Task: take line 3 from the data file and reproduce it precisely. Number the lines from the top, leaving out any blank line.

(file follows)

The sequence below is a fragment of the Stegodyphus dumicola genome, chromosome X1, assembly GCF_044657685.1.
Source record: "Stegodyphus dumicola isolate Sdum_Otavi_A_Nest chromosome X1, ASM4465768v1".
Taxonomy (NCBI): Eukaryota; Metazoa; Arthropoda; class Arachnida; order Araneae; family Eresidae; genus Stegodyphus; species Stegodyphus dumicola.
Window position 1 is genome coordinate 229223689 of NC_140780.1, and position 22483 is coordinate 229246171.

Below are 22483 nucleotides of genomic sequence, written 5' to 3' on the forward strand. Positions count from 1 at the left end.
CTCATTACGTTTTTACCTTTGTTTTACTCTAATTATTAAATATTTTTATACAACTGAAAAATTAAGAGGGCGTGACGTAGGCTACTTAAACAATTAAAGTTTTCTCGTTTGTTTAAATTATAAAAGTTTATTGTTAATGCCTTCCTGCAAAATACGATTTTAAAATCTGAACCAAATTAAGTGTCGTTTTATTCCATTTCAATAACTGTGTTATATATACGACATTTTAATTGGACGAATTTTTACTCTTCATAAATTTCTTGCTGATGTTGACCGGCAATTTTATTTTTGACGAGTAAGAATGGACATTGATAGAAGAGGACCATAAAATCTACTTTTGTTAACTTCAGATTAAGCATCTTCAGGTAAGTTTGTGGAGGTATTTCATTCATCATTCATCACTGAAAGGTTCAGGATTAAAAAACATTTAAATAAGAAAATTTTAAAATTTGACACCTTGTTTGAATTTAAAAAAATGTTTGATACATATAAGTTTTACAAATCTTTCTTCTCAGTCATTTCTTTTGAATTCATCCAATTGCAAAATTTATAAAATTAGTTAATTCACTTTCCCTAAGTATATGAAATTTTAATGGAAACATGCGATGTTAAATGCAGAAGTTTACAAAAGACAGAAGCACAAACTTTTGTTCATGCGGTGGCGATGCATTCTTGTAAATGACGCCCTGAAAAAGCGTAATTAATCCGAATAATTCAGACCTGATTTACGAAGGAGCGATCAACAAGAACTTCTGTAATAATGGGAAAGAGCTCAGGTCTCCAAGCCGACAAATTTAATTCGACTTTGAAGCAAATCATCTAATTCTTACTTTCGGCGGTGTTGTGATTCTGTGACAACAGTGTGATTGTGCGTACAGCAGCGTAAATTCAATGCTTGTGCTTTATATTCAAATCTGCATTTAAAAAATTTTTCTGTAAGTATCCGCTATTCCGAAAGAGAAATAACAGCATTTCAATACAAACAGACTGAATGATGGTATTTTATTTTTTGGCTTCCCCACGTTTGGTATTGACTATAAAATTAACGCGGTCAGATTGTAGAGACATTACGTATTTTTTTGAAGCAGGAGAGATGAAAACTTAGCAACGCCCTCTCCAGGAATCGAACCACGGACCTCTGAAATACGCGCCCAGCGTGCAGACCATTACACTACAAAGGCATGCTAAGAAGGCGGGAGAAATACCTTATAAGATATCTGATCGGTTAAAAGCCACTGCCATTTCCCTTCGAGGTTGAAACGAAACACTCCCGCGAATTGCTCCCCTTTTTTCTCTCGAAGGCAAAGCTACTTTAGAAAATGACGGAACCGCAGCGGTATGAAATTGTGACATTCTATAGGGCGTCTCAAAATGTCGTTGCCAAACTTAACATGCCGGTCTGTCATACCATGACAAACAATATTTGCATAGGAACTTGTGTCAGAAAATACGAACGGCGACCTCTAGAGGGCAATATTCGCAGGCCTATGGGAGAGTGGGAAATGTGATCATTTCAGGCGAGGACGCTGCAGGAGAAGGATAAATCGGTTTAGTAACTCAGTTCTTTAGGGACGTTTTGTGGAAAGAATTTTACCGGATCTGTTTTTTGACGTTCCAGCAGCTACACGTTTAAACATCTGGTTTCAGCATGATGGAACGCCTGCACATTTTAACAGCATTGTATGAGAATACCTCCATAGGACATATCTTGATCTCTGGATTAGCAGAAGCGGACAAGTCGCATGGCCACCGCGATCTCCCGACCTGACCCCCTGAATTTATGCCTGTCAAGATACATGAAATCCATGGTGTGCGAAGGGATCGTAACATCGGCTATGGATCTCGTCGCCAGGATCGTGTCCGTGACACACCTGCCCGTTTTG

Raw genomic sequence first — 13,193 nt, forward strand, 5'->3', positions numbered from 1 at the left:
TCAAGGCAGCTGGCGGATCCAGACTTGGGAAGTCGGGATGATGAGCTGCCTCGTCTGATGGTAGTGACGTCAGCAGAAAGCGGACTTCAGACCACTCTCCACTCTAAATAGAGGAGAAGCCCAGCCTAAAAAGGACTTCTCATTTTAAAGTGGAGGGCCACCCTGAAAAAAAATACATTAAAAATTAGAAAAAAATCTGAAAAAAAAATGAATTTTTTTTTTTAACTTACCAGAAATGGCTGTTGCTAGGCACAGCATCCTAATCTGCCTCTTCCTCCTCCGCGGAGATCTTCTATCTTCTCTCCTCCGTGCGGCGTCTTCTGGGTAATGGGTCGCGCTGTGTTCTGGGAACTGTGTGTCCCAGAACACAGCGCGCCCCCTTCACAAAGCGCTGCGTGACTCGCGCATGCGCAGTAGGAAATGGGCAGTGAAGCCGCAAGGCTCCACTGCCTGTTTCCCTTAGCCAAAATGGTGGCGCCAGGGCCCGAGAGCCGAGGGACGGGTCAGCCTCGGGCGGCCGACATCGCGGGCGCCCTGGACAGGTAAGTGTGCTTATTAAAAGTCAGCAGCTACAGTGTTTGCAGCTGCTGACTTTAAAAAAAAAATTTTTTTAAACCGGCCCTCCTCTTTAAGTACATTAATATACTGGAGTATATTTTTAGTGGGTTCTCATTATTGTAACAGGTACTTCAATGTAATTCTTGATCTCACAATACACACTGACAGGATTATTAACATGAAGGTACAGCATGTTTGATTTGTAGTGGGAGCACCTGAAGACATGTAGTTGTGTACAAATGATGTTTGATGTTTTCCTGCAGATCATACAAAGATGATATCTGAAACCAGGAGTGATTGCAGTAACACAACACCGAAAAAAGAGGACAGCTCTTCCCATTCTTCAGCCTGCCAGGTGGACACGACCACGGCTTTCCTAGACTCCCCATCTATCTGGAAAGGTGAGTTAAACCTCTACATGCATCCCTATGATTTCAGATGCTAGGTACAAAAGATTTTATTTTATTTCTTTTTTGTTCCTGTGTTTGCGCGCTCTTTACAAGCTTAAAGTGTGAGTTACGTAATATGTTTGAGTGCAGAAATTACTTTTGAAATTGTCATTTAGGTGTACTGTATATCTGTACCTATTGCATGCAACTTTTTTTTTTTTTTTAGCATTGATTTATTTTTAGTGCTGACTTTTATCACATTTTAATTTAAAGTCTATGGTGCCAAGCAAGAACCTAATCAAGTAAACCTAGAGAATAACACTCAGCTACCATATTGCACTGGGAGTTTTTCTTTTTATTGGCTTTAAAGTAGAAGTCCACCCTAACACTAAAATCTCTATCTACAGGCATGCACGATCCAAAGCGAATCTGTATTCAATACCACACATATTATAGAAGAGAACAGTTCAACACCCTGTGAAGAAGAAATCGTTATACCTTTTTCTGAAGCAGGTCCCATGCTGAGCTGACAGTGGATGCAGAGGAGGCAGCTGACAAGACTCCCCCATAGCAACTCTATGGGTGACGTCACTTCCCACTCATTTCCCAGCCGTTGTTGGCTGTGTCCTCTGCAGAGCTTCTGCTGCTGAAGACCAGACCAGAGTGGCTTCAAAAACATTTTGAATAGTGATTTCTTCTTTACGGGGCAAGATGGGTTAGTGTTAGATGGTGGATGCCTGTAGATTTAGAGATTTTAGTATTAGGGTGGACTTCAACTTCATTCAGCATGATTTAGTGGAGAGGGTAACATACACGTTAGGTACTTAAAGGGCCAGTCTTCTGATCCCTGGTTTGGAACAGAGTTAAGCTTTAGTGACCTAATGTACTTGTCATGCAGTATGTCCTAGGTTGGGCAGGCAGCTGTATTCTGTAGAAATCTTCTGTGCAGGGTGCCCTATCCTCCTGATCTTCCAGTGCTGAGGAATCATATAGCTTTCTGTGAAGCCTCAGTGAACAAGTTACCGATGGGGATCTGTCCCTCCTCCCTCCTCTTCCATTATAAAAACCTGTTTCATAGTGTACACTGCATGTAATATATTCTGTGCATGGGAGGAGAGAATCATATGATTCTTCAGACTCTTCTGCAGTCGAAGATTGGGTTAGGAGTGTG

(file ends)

Taxonomy (NCBI): Eukaryota; Metazoa; Arthropoda; class Arachnida; order Araneae; family Eresidae; genus Stegodyphus; species Stegodyphus dumicola.